Windy & Carl is the husband and wife duo of Carl Hultgren and Windy Weber. Their sound is created from guitars run through massive amounts of delay and reverb. The songs are ambient soundscapes that don't sound much like normal guitars and use the instruments to create the sonic idea of a space over more traditional songwritting approaches. They use both guitars and basses, along with occasional keyboards. The songs tend to be longer in length, sometimes approaching the twenty minute mark. They explore a wide range of atmospheres in their songs from warmer tones to the ocean depths to cold tundras. The music fits in with concept of a soundtrack for an imaginary movie.

The band is primarily instrumental, although Windy does sing on some of the songs. Her voice is often buried in layers of reverb and delay as well. This gives a very dreamy quality to the vocals since you can hear a singer, but not necessarily make out what is being sung. I'm a big fan of keeping the vocals down in the mix or treating them like another instrument with good effects added, not bad effects such as Auto-Tune. It's interesting how people who aren't used to this approach are confused by it or want amazing vocal talent, like on American Idol. In all fairness, I'm confused with how mainstream pop music puts everything together. That stuff doesn't sound right at all to me. I'm a firm believer in Dave Berman's sentiment that "all my favorite singers couldn't sing."

They formed in 1991 and released their first recordings on their own Blueflea label. A few labels have helped them over the years, including Ba Da Bing and Icon Records. Chicago's Kranky Records released Depths in 1997 and they have stuck with them ever since. This is where they should be considering that Kranky was started with the purpose of putting out the first Labradford album of experimental ambient guitar songs and Windy & Carl fit in exactly with that aesthetic.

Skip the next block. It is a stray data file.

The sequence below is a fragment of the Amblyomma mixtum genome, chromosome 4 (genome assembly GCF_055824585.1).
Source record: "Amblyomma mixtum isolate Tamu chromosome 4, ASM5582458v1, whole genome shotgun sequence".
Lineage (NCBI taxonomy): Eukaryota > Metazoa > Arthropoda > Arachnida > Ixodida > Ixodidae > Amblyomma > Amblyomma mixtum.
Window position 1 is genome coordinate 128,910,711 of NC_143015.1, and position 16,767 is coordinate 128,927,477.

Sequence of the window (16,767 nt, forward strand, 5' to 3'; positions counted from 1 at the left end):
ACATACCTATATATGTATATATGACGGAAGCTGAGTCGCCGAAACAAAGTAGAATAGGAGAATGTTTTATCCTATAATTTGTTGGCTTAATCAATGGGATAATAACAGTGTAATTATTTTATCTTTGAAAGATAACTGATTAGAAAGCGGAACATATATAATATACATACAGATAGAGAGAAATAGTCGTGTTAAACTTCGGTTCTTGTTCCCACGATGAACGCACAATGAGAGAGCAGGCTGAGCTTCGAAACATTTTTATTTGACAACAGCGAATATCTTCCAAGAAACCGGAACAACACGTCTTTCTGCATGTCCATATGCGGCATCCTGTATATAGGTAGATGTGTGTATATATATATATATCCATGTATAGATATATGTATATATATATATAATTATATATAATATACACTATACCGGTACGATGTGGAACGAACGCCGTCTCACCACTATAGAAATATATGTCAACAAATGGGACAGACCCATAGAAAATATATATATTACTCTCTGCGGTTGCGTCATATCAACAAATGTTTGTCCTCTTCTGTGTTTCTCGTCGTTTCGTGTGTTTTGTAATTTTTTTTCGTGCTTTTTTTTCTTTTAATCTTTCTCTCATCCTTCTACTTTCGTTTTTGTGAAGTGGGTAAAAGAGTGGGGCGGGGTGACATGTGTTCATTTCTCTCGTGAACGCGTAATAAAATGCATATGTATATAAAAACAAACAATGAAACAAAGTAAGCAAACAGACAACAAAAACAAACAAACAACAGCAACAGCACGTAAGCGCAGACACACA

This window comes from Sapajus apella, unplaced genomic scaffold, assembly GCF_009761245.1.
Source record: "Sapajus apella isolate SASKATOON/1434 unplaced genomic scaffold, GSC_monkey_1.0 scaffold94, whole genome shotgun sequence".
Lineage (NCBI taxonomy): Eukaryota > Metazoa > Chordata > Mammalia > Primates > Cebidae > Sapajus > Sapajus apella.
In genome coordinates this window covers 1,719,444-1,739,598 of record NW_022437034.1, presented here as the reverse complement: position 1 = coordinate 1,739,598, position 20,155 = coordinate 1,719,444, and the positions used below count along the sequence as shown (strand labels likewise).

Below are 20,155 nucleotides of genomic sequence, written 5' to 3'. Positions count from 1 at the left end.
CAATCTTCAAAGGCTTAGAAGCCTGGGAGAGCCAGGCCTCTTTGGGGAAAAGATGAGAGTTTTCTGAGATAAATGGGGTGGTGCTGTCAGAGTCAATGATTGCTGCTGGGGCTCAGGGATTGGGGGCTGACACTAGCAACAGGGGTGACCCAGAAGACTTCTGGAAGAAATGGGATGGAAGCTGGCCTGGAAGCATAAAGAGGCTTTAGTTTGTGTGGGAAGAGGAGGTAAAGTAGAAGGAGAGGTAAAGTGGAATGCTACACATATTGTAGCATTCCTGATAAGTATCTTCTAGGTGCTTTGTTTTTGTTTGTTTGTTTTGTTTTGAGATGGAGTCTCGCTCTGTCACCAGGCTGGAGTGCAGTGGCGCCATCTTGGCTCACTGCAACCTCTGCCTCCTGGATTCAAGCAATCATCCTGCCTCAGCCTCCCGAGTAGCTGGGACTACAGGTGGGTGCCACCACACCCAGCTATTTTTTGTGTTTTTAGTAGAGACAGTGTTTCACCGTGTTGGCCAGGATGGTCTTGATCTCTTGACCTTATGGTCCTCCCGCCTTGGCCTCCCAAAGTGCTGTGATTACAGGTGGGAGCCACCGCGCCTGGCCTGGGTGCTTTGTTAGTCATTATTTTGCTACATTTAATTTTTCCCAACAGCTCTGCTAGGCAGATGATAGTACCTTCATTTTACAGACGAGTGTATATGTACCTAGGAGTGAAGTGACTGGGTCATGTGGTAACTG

Windy and Carl also run Stormy Records in Dearborn, Michigan.

For more info:
Kranky Records band page
Brainwashed band site
Stormy Records


Rockets and Bluelights

"Go to Spiral Scratch, they've had this 10'' there forever by this band Rockets and Bluelights, you'd like it, it sounds like faster Promise Ring".

This is what my friend had said to me (or close to it...) after a band I was in a few years ago had finished a set in Buffalo. Needless to say, the recommendation was enough for me, and the next time my roommate and his girlfriend went to Buffalo, I tagged along. I remember this only because he made fun of me for going to Buffalo to seek out an obscure 10" that i wasn't even sure was there.

Well it was there. In a stack of 10" records at the old Spiral Scratch was this dusty and faded record called "A Smashed City With Flames and Music in the Air", and it was pretty cheap. Even the dude working was surprised I was buying it as he told me it had been there forever and he always wondered what it sounded like. I almost felt bad taking it. Apparently, the band was from Albany (?) and the record came out in 2003 on Redder Records (http://www.redderrecords.com/) aaand was recorded at Dead Air Studios (http://www.deadairstudios.com/). It does sound a bit like "faster Promise Ring", but there's a lot more happening in the guitars. "Andee" is my favorite track on the record. The song opens with some great sounding overdriven guitar and a massive drum fill before it explodes into distortion and a great twinkly lead just to come to a halt by a great off time bass line and buried vocals. I guess the only flaw with this band is that they were ahead of the game. I'm sure if they were still around now they'd be scooped up by Topshelf or something. I think they just lost to timing, but I honestly don't know anything about them other than what I posted. Enjoy.

Cheval De Frise

I'm not exactly sure how I found this band. I've been listening to their self titled album from 2004 a lot lately. It was released by Sickroom Records in Chicago. I possibly heard them on Brave New Waves as they did have one song played on the show. I know I ordered their album from Insound so it might have been a random pick based on a preview description. I have no idea. Sometimes you just stumble upon things.

Much like I don't recall how I found out about Cheval De Frise, I don't know all that much about the band either. I think I'm fine with that. Sometimes it's better to not know things. Keeping a sense of mystery is important. What I do know about the band is that they are from France and have broken up in the years since I bought their album. They were the duo of Vincent Beysselance on drums and Thomas Bonvalet on guitar. They were strictly instrumental and played a frenetic style of math rock or post-rock, whichever you want to call it. They remind me of a more straight forward version of Hella, not that what their playing is all that simple or anything. Remember that post-rock didn't always mean that a band sounds like Explosions In The Sky or Mogwai. I know artists hate being labeled or pigeonholed at times, but sometimes a singular description is so perfect that to deny it seems wrong. It's probably easier to pick something and stick with it instead of trying to blend a little bit of everything together. And from my personal point of view, if I label a band as one particular genre that I like, take it as a complement because I meant it as one.

For more info:
Cheval De Frise at Last FM